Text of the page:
“I’m talking about what we should’ve been talking about years ago. The team, man. Rapid City needs us. This town is violent, divided. And Leonard, you don’t do shit about it! Not as a suit or as Magnificent Man.”
“And what have you been up to, Bulletproof?” Leonard shot back, taking a step forward. Vance cast his eyes away. “You don’t think I’ve kept an eye on you since you left Rapid City? Saw how fast you moved to leave Southside in the dust? To do your hero work somewhere else, somewhere you’d be noticed? Somewhere without competition?”
Vance snorted. “Man, you think I left because of you?”
“I think I had something to do with it.”
“Of course you had something to do with it.” Vance said, shaking his head sadly. “But not in the way you think.”
Leonard paced away again, ran a frustrated hand through his hair.
"Then what is it, Vance? Why the renewed interest?"
“My nephew got killed,” Vance blurted out. “Alright? Two nights ago. Right outside the house I used to live in.”
Silence. The water tower groaned beneath their feet.
Vance turned his back on the others, tears and anger welling up.
“You’re right, Leonard. I did leave. I left to do some good for a place that really needs it. But I was so quick to be different, to make out, to be seen somehow as noble… that I forgot where I came from. And it cost my nephew his life."
Leonard looked at Jim, a new kind of steeliness in his eyes. Something behind them was shifting. He looked back to Vance.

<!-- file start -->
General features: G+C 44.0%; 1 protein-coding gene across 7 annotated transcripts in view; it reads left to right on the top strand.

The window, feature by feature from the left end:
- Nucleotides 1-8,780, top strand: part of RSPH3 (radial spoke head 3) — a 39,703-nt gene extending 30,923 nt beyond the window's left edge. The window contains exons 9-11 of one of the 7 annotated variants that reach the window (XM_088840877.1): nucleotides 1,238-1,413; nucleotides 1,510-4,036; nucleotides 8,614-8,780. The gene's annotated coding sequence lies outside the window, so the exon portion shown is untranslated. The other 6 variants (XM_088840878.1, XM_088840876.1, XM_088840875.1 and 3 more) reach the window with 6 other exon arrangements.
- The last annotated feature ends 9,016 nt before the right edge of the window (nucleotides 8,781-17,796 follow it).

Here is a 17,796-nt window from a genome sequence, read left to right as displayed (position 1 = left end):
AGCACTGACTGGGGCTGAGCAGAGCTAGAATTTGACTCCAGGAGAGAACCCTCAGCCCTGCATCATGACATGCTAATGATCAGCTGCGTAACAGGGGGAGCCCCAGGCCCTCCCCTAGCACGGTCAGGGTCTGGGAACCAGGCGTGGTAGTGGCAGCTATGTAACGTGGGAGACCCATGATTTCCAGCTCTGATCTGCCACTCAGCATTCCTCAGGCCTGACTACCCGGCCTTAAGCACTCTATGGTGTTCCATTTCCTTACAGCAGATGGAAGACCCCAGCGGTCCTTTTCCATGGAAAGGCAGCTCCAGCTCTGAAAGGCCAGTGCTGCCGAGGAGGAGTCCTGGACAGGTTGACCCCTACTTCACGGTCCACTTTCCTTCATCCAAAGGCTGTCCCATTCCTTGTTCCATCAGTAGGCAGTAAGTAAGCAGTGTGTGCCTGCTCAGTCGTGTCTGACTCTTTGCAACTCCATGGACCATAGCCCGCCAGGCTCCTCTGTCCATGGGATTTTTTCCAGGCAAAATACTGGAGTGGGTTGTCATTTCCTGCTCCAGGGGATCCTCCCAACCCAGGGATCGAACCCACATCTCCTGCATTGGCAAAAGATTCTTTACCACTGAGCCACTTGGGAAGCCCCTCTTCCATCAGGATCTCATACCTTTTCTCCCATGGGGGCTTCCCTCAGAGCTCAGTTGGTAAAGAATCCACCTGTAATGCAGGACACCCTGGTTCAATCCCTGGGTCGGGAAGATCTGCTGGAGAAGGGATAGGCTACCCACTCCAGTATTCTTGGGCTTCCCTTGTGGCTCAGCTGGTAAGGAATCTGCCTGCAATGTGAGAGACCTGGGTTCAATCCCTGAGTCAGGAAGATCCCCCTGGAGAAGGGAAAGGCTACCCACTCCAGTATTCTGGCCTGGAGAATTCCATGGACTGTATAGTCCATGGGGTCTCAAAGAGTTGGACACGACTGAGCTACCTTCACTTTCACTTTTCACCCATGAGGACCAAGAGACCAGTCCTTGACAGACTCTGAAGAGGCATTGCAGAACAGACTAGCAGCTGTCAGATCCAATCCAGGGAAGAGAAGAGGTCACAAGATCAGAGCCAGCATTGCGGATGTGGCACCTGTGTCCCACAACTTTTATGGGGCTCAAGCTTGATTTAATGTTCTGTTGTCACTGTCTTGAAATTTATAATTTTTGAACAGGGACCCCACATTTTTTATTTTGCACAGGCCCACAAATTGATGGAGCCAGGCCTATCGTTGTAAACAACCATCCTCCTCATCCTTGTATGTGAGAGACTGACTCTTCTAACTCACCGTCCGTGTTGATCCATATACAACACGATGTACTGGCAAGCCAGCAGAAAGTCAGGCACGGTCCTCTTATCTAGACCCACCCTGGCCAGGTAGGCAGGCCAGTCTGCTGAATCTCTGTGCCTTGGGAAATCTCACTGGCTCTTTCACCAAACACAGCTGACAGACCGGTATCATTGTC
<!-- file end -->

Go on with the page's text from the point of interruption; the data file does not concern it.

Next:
"So what do we do, boss?"
Vance turned back to Leonard, a bit of disbelief on his face. Jim piped up.
"Vance, the Valor Society was always your idea, right from the start. So how do we make it happen?"
Vance was wide-eyed, caught off guard. He thought, if anything, the three of them could work this out together. He didn’t expect them to be looking to him for answers.
"I mean, I don't know, fellas. It’s just a dumb little dream. When you think about it—“
Leonard stepped forward.
"Then don't think about it, Vance," he said. "Don't sell this short. You believe in this. The way you spoke about it just a minute ago... you’re not wrong. The RC does need something more from me. It deserves better." Leonard placed a hand on Vance's shoulder then, looked him in the eyes.
"You deserve better."
Vance just stared back at the man, this man he had built up so much bitterness for over the years, so much resentment. Maybe it was the magic of the water tower, but Vance felt the bad begin to melt away.